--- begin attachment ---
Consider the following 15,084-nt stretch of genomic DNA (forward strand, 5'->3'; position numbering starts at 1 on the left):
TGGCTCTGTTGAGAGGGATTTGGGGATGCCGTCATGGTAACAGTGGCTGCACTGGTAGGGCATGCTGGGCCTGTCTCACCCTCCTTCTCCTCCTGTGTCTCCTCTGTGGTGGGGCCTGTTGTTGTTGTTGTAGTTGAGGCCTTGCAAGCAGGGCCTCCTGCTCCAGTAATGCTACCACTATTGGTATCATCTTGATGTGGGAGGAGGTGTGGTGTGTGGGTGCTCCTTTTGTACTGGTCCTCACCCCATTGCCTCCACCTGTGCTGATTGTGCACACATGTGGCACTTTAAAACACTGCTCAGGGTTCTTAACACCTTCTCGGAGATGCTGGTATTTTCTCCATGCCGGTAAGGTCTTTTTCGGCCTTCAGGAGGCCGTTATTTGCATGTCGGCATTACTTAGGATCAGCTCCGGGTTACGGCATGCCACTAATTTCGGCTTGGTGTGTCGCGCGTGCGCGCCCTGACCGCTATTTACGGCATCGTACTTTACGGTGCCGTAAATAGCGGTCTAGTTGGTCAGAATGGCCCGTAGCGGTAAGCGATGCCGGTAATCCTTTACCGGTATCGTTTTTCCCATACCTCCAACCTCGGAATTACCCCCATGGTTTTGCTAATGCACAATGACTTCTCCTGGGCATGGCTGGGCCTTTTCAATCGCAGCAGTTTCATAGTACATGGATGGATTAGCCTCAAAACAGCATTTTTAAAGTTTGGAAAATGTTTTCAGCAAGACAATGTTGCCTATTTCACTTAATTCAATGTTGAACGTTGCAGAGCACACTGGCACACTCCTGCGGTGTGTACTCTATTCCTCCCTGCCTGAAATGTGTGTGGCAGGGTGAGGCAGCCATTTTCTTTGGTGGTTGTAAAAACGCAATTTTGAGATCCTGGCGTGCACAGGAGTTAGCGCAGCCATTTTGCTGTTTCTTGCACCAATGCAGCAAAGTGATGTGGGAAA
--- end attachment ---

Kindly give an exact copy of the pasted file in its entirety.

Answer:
Consider the following 15,084-nt stretch of genomic DNA (forward strand, 5'->3'; position numbering starts at 1 on the left):
TGGCTCTGTTGAGAGGGATTTGGGGATGCCGTCATGGTAACAGTGGCTGCACTGGTAGGGCATGCTGGGCCTGTCTCACCCTCCTTCTCCTCCTGTGTCTCCTCTGTGGTGGGGCCTGTTGTTGTTGTTGTAGTTGAGGCCTTGCAAGCAGGGCCTCCTGCTCCAGTAATGCTACCACTATTGGTATCATCTTGATGTGGGAGGAGGTGTGGTGTGTGGGTGCTCCTTTTGTACTGGTCCTCACCCCATTGCCTCCACCTGTGCTGATTGTGCACACATGTGGCACTTTAAAACACTGCTCAGGGTTCTTAACACCTTCTCGGAGATGCTGGTATTTTCTCCATGCCGGTAAGGTCTTTTTCGGCCTTCAGGAGGCCGTTATTTGCATGTCGGCATTACTTAGGATCAGCTCCGGGTTACGGCATGCCACTAATTTCGGCTTGGTGTGTCGCGCGTGCGCGCCCTGACCGCTATTTACGGCATCGTACTTTACGGTGCCGTAAATAGCGGTCTAGTTGGTCAGAATGGCCCGTAGCGGTAAGCGATGCCGGTAATCCTTTACCGGTATCGTTTTTCCCATACCTCCAACCTCGGAATTACCCCCATGGTTTTGCTAATGCACAATGACTTCTCCTGGGCATGGCTGGGCCTTTTCAATCGCAGCAGTTTCATAGTACATGGATGGATTAGCCTCAAAACAGCATTTTTAAAGTTTGGAAAATGTTTTCAGCAAGACAATGTTGCCTATTTCACTTAATTCAATGTTGAACGTTGCAGAGCACACTGGCACACTCCTGCGGTGTGTACTCTATTCCTCCCTGCCTGAAATGTGTGTGGCAGGGTGAGGCAGCCATTTTCTTTGGTGGTTGTAAAAACGCAATTTTGAGATCCTGGCGTGCACAGGAGTTAGCGCAGCCATTTTGCTGTTTCTTGCACCAATGCAGCAAAGTGATGTGGGAAA